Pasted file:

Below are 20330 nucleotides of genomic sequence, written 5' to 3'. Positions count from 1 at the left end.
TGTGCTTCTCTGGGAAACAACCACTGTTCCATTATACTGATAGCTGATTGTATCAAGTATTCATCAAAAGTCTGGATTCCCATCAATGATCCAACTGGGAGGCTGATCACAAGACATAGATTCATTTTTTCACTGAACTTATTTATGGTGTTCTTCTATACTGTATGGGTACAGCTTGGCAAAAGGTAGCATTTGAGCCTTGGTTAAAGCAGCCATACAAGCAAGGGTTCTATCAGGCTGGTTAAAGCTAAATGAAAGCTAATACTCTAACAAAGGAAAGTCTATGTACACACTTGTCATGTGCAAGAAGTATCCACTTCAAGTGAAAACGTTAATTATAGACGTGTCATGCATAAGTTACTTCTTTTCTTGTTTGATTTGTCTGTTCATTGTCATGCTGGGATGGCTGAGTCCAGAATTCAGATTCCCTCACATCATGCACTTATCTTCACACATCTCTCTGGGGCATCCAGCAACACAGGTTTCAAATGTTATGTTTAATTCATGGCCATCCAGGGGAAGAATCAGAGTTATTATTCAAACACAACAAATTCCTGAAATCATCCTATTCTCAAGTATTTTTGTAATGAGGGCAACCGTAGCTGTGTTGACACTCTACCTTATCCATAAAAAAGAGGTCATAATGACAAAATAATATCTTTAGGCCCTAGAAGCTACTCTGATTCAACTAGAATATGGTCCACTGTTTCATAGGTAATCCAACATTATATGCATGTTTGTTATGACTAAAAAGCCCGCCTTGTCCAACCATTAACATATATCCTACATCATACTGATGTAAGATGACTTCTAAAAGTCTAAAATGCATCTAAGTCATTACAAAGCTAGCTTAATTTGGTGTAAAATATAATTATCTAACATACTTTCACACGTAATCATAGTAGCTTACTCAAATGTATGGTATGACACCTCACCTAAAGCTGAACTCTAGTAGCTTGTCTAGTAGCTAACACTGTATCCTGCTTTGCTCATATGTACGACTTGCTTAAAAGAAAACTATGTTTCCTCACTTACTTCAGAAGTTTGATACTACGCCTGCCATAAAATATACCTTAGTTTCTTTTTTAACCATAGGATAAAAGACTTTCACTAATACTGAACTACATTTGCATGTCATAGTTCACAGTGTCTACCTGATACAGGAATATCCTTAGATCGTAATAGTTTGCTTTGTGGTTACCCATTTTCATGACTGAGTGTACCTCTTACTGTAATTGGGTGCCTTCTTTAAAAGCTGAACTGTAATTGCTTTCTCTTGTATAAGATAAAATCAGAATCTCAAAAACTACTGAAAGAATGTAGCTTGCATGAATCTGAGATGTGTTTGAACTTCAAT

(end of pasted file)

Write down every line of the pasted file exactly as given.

Below are 20330 nucleotides of genomic sequence, written 5' to 3'. Positions count from 1 at the left end.
TGTGCTTCTCTGGGAAACAACCACTGTTCCATTATACTGATAGCTGATTGTATCAAGTATTCATCAAAAGTCTGGATTCCCATCAATGATCCAACTGGGAGGCTGATCACAAGACATAGATTCATTTTTTCACTGAACTTATTTATGGTGTTCTTCTATACTGTATGGGTACAGCTTGGCAAAAGGTAGCATTTGAGCCTTGGTTAAAGCAGCCATACAAGCAAGGGTTCTATCAGGCTGGTTAAAGCTAAATGAAAGCTAATACTCTAACAAAGGAAAGTCTATGTACACACTTGTCATGTGCAAGAAGTATCCACTTCAAGTGAAAACGTTAATTATAGACGTGTCATGCATAAGTTACTTCTTTTCTTGTTTGATTTGTCTGTTCATTGTCATGCTGGGATGGCTGAGTCCAGAATTCAGATTCCCTCACATCATGCACTTATCTTCACACATCTCTCTGGGGCATCCAGCAACACAGGTTTCAAATGTTATGTTTAATTCATGGCCATCCAGGGGAAGAATCAGAGTTATTATTCAAACACAACAAATTCCTGAAATCATCCTATTCTCAAGTATTTTTGTAATGAGGGCAACCGTAGCTGTGTTGACACTCTACCTTATCCATAAAAAAGAGGTCATAATGACAAAATAATATCTTTAGGCCCTAGAAGCTACTCTGATTCAACTAGAATATGGTCCACTGTTTCATAGGTAATCCAACATTATATGCATGTTTGTTATGACTAAAAAGCCCGCCTTGTCCAACCATTAACATATATCCTACATCATACTGATGTAAGATGACTTCTAAAAGTCTAAAATGCATCTAAGTCATTACAAAGCTAGCTTAATTTGGTGTAAAATATAATTATCTAACATACTTTCACACGTAATCATAGTAGCTTACTCAAATGTATGGTATGACACCTCACCTAAAGCTGAACTCTAGTAGCTTGTCTAGTAGCTAACACTGTATCCTGCTTTGCTCATATGTACGACTTGCTTAAAAGAAAACTATGTTTCCTCACTTACTTCAGAAGTTTGATACTACGCCTGCCATAAAATATACCTTAGTTTCTTTTTTAACCATAGGATAAAAGACTTTCACTAATACTGAACTACATTTGCATGTCATAGTTCACAGTGTCTACCTGATACAGGAATATCCTTAGATCGTAATAGTTTGCTTTGTGGTTACCCATTTTCATGACTGAGTGTACCTCTTACTGTAATTGGGTGCCTTCTTTAAAAGCTGAACTGTAATTGCTTTCTCTTGTATAAGATAAAATCAGAATCTCAAAAACTACTGAAAGAATGTAGCTTGCATGAATCTGAGATGTGTTTGAACTTCAAT